Thursday, June 5, 2008

Two Little Abecedarii (June 2008)

With this year's MoCCA Festival just a couple of days away, I'm happy to say that Mike and I will have a handful of new comics at our table (although Mike himself will not be there; instead I'll be joined by our pal Tom Motley). The new stuff is also available to you, our website reader, for just a pittance. Here's a pair of our newest publications, both of which are small books containing illustrated ABC poems:

My "An Alphabet That's Fun to Draw" is a republication of my page from the perennial favorite (and nearly out-of-print forever) "_____ Are Always Fun to Draw." I had always meant to republish that poem at a larger size, because many of the drawings have details (or fun) that don't show up well in their original (reduced) context.

The book will look a little bigger than that if it's not being held in a huge, hammy meathook of a paw.

Here's a couple of pairs of pages:

Who doesn't like to see fantasy dragon-bashing melee on one page and our sixteenth president in danger of electrocution on the facing page?

And although the absence of a beard in this self-portrait dates it a bit, who hasn't felt that same need for a nap? And who hasn't imagined the same dialogue between Hello Kitty and Squirtle?

If you want more explanation of that project, or a list of the fun-to-draw things that appear in the book, click here for further details.

Our other little ABC book, aptly titled "Abecedarium," is written and drawn by Mike (as you can see on this cover):

(Again, if your paws are more petite, the book may appear larger.)

This little gem of a book picks out twenty-six of Mike's "Fantasy Folk" illustrations (originally created to decorate the margin of our submission to the second volume of Elfworld) and describes these twenty-six folk with a poem in rhyming couplets of Middle English. (Mike has posted a glossary of the more obscure Middle English words in the poem, but really it's not at all difficult if you read it aloud.)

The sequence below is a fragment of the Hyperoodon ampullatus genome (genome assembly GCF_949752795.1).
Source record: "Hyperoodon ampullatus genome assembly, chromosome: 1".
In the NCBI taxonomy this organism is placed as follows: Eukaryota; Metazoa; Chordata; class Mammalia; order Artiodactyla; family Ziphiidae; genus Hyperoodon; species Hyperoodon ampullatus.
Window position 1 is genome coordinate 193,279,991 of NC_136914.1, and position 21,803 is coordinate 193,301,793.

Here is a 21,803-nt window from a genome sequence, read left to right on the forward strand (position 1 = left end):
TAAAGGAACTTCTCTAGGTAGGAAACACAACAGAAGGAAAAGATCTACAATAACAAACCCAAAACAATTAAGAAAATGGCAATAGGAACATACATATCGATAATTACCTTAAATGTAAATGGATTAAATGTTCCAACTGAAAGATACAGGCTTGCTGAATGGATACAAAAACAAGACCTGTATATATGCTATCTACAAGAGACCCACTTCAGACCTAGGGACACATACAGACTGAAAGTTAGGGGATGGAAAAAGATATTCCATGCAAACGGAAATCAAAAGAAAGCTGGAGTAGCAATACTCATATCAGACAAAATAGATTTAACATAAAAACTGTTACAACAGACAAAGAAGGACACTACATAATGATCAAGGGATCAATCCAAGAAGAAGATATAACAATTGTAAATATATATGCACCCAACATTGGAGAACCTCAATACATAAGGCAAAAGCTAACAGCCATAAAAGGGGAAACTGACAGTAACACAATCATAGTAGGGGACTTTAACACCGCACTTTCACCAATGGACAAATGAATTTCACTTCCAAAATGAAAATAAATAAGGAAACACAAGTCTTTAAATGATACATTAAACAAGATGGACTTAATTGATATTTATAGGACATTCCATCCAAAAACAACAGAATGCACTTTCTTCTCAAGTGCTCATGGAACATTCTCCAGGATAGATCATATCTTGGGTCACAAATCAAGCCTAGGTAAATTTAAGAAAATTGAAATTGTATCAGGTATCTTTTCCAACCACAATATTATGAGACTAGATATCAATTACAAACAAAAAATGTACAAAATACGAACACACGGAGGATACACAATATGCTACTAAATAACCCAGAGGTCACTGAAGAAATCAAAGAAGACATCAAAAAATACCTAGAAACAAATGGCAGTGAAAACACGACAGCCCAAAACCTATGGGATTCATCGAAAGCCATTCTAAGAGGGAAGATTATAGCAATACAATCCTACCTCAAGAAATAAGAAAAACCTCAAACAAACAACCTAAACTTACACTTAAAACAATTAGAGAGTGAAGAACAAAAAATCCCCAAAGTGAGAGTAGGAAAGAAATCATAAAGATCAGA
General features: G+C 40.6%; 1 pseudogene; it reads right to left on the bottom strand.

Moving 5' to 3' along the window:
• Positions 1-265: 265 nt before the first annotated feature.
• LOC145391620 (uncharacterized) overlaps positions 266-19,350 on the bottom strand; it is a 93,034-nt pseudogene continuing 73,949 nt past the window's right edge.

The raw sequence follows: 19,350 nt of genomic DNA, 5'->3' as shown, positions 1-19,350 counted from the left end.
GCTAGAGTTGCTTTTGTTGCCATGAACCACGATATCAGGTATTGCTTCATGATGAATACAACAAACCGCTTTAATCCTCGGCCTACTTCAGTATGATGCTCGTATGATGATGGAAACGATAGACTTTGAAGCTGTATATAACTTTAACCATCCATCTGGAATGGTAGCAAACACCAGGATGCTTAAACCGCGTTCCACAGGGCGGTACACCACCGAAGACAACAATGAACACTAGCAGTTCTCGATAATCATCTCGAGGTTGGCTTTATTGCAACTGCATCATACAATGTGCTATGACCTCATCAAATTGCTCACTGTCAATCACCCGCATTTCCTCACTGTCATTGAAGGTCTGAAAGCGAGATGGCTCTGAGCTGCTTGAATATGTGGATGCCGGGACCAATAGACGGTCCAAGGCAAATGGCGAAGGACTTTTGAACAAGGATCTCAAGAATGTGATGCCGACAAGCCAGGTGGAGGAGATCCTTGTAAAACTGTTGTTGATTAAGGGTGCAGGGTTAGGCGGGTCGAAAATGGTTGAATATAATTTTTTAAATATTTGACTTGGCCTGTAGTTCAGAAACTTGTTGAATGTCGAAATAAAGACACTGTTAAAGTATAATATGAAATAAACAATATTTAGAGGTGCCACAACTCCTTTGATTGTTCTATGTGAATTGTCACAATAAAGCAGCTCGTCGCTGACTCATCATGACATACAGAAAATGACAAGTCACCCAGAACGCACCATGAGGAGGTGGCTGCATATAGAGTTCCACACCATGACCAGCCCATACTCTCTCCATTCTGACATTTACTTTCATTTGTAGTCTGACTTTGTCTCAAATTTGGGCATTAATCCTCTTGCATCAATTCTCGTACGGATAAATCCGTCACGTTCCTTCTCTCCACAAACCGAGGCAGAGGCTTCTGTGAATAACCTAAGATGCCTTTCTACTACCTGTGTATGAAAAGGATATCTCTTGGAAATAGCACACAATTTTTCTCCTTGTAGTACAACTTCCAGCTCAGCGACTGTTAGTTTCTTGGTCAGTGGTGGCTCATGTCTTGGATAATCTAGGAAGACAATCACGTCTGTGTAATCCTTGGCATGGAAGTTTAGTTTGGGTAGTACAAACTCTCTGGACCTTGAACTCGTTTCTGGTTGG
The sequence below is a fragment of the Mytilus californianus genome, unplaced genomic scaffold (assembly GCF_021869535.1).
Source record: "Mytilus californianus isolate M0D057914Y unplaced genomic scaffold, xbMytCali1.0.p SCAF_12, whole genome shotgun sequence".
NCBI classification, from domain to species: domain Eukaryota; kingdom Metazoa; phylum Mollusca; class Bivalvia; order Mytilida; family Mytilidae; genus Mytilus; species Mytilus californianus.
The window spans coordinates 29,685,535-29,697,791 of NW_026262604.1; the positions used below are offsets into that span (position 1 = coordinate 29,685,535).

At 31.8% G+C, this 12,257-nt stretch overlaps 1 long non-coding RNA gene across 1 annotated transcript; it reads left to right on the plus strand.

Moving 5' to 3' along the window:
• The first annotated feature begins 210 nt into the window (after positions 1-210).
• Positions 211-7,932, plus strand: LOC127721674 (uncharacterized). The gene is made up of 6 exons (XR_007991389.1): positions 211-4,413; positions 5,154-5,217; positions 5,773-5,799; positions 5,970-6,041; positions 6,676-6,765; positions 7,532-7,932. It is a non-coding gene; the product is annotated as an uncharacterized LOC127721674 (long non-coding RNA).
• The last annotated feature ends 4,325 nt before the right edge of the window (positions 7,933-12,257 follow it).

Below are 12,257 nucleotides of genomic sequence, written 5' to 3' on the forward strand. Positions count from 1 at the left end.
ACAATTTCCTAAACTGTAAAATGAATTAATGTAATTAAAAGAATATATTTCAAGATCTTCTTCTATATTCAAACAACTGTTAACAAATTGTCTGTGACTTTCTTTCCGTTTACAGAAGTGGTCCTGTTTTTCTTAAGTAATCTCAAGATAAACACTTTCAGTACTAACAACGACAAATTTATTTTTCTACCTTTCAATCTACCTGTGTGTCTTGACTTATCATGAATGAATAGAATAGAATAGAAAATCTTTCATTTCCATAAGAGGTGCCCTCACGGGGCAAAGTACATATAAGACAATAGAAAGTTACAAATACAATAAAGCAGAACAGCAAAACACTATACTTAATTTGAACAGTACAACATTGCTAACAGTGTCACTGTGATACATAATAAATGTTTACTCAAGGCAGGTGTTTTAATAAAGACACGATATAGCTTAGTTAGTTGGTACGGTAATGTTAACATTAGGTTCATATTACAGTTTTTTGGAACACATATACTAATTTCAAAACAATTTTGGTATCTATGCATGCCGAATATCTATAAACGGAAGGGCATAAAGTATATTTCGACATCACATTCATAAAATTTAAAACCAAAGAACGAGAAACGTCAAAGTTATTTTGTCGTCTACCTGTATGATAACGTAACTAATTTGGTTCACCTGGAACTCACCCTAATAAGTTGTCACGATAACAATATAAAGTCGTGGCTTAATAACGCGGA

Among the folk thus described are a Hermit, a Nymph, a Wodewose, a Fairy, and an Undertaker; also appearing are a Pedant and a Scribe who may look a bit familiar...

These two happy little books are available at our Storenvy shop.


Got Medieval said...

I urge you to reconsider your view of the noble Squirtle. He is a prince among men, or would be, if he were a man.

B.BarNavi said...

How come you used long s in your cover, but not with the fantasy book? Is it just a computer font?

Also, the scribe looks like Mike. How cracchen be he with quille, tis desfascile to descertaine.* I gotta get me one of those books. Bonus points if the word "socage" is worked in there somehow.

*You see, I have absolutely no idea what I'm talking about here.

Isaac said...

I am embarrassed to admit it, but yes, Mike's "Abecedarium" is typeset with a computer font, and not written by hand. I was intending to letter it by hand, but I found a font that looked very good, and I thought the project was "book-like" enough to want a more regular type.

As for the long S, you'd have to ask Mike for his motives. I believe it's based on some calligraphy in the Ellesmere manuscript.

Mike said...

There's a good reason why the scribe should look like me. I'm just glad someone who knows what I look like thinks there's a resemblance!

And yes, the letterforms for the Satisfactory Comics cover are all based on letterforms in the Ellesmere Manuscript of the Canterbury Tales, including long S when it's in the middle of a word. I was specifically looking at a color scan of the opening of Chaucer's beloved Tale of Melibee--the prose highlight of his most famous poem. I was delighted to find a spiffy "-ry" ligature to use for the end of "Satisfactory," but I was kind of let down by the available majuscule S. Still, scholarly accuracy demanded that I follow the lead of the much earlier (and more authentic) scribe. Because we're all about scholarly comics, here.

And though I'm usually a rabid proponent of hand-lettering, I agree with Isaac that this project lends itself to set type, and I like the font he chose (a smart little number by name of Lucida Blackletter, unless my eyes deceive me).